Chronic Pain Poses High Disease Burden in US Adult Population

Incidence rates of chronic pain, high-impact chronic pain 52.4 and 12.0 cases per 1000 person-years in 2020.

HealthDay News The incidence of chronic pain is high among U.S. adults compared with other chronic diseases and conditions, including diabetes, depression, and hypertension, according to a study published online May 16 in JAMA Network Open.

Richard L. Nahin, M.P.H., Ph.D., from the National Center for Complementary and Integrative Health at the National Institutes of Health in Bethesda, Maryland, and colleagues estimated the rates of chronic pain and high-impact chronic pain (HICP) incidence and persistence in U.S. adults across demographic groups in a cohort study using data from the 2019 to 2020 National Health Interview Survey (NHIS) Longitudinal Cohort. The final analytical sample included 10,415 adult participants in both the 2019 and 2020 NHIS (51.7 percent female; 54.0 percent aged 18 to 49 years; 72.6 percent White).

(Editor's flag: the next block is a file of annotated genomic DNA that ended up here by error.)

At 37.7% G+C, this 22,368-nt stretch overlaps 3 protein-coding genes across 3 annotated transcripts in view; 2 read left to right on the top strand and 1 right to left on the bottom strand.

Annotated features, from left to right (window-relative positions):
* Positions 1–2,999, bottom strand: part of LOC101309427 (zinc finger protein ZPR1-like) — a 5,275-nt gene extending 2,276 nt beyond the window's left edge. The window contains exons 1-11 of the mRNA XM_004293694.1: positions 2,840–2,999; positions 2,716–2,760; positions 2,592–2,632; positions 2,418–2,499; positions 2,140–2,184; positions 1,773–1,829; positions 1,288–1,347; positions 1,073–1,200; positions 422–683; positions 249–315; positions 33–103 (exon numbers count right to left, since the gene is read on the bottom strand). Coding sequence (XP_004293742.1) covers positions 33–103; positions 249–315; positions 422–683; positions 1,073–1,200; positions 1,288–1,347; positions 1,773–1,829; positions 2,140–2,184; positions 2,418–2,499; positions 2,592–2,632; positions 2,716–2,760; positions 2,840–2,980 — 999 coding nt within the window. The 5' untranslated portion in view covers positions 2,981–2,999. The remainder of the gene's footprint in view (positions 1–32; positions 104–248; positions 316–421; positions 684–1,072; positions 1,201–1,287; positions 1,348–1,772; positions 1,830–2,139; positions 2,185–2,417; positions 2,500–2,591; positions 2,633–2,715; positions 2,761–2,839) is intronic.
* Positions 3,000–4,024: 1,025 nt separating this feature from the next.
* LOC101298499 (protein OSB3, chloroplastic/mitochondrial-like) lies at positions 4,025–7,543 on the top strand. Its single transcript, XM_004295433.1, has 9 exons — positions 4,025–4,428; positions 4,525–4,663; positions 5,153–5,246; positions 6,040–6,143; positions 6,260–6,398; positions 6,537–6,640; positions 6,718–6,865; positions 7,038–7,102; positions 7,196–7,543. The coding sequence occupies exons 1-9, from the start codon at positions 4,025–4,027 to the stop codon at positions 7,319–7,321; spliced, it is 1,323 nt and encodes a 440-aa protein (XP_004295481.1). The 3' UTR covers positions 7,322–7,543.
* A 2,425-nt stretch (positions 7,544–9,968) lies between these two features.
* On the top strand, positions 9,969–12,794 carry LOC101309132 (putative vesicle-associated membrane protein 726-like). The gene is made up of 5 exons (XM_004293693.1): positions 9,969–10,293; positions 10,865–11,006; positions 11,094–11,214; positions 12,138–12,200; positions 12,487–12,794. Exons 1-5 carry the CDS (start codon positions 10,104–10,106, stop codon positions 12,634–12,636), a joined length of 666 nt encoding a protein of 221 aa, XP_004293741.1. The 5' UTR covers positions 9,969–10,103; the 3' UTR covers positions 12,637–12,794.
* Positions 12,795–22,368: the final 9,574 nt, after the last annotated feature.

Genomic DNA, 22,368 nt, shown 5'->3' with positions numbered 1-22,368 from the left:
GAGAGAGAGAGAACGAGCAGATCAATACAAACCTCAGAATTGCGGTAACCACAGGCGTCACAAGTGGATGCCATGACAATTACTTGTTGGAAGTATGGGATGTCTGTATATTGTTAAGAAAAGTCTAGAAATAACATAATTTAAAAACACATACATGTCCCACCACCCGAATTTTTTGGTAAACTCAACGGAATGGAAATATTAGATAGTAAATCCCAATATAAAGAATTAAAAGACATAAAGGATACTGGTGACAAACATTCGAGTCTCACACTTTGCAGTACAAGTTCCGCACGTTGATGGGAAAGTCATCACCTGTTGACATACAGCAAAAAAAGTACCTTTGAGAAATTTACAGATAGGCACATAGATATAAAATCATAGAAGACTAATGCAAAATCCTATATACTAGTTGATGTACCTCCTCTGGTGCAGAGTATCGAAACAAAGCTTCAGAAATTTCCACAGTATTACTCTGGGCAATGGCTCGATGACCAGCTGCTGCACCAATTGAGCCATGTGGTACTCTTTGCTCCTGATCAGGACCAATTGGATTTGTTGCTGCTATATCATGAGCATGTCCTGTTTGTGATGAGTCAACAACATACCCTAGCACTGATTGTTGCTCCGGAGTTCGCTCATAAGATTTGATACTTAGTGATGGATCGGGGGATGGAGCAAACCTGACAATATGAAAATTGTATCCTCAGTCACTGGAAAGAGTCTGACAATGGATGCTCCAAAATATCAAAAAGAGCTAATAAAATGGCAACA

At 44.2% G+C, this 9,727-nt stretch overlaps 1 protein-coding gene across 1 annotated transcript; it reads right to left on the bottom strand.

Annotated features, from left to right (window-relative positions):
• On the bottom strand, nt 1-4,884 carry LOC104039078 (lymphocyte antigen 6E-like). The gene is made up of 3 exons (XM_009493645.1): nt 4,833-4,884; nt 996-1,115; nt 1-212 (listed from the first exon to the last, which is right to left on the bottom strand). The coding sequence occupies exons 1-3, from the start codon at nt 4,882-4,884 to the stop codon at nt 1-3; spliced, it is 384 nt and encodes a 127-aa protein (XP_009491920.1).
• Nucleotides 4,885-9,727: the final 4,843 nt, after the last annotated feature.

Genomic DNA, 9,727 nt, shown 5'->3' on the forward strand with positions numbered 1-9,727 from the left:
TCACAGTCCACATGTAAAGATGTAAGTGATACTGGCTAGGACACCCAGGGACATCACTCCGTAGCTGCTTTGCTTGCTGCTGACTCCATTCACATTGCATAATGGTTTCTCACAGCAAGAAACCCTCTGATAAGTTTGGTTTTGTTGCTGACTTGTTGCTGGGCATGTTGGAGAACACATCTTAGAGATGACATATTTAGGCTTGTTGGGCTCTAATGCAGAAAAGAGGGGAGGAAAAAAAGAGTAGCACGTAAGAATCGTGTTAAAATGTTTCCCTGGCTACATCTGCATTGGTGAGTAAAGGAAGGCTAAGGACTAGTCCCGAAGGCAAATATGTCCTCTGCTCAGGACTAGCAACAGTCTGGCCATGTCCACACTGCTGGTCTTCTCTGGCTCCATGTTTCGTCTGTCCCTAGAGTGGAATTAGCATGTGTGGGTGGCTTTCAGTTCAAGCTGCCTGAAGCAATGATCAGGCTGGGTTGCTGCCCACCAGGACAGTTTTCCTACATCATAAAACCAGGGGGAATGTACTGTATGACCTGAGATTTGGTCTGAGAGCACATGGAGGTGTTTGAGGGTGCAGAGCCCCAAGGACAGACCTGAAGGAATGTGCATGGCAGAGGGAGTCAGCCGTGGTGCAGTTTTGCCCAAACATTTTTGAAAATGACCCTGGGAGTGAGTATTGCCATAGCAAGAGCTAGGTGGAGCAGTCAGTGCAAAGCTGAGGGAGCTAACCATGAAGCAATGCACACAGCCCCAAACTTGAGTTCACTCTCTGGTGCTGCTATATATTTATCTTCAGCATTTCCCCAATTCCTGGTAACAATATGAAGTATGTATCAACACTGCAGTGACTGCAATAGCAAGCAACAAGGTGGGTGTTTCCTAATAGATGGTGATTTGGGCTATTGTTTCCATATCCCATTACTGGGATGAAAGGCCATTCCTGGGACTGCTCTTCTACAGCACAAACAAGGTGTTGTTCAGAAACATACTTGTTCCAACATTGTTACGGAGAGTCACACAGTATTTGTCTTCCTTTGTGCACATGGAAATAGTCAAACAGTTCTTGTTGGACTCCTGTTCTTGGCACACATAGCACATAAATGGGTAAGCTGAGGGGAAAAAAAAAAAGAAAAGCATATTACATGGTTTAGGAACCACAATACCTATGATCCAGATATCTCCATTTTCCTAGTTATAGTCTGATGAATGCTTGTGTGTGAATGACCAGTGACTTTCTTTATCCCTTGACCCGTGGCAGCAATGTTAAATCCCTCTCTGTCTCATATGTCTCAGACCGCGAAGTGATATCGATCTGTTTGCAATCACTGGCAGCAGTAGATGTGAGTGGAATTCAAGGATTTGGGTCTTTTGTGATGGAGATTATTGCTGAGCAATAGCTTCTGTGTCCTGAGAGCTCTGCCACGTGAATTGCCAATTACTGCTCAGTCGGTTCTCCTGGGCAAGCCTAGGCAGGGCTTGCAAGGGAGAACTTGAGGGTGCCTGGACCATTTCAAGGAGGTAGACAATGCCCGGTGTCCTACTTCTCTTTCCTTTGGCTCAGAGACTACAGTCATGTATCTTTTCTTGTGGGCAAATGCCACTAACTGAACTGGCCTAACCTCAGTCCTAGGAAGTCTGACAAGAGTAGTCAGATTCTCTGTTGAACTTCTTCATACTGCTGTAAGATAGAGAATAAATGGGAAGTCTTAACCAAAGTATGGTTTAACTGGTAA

The researchers found that the incidence rates of chronic pain and HICP in 2020 were 52.4 and 12.0 cases per 1,000 person-years (PY), respectively, among adults who were pain-free in 2019. In 2020, the rates of persistent chronic pain and persistent HICP were 462.0 and 361.2 cases per 1,000 PY, respectively, among adults with baseline chronic pain.

“The incidence of chronic pain (52.4 cases per 1,000 PY) was high compared with other chronic diseases and conditions for which the incidence in the U.S. adult population is known, including diabetes, depression, and hypertension,” the authors write. “This comparison emphasizes the high disease burden of chronic pain in the U.S. adult population and the need for both prevention and early management of pain before it can become chronic.”

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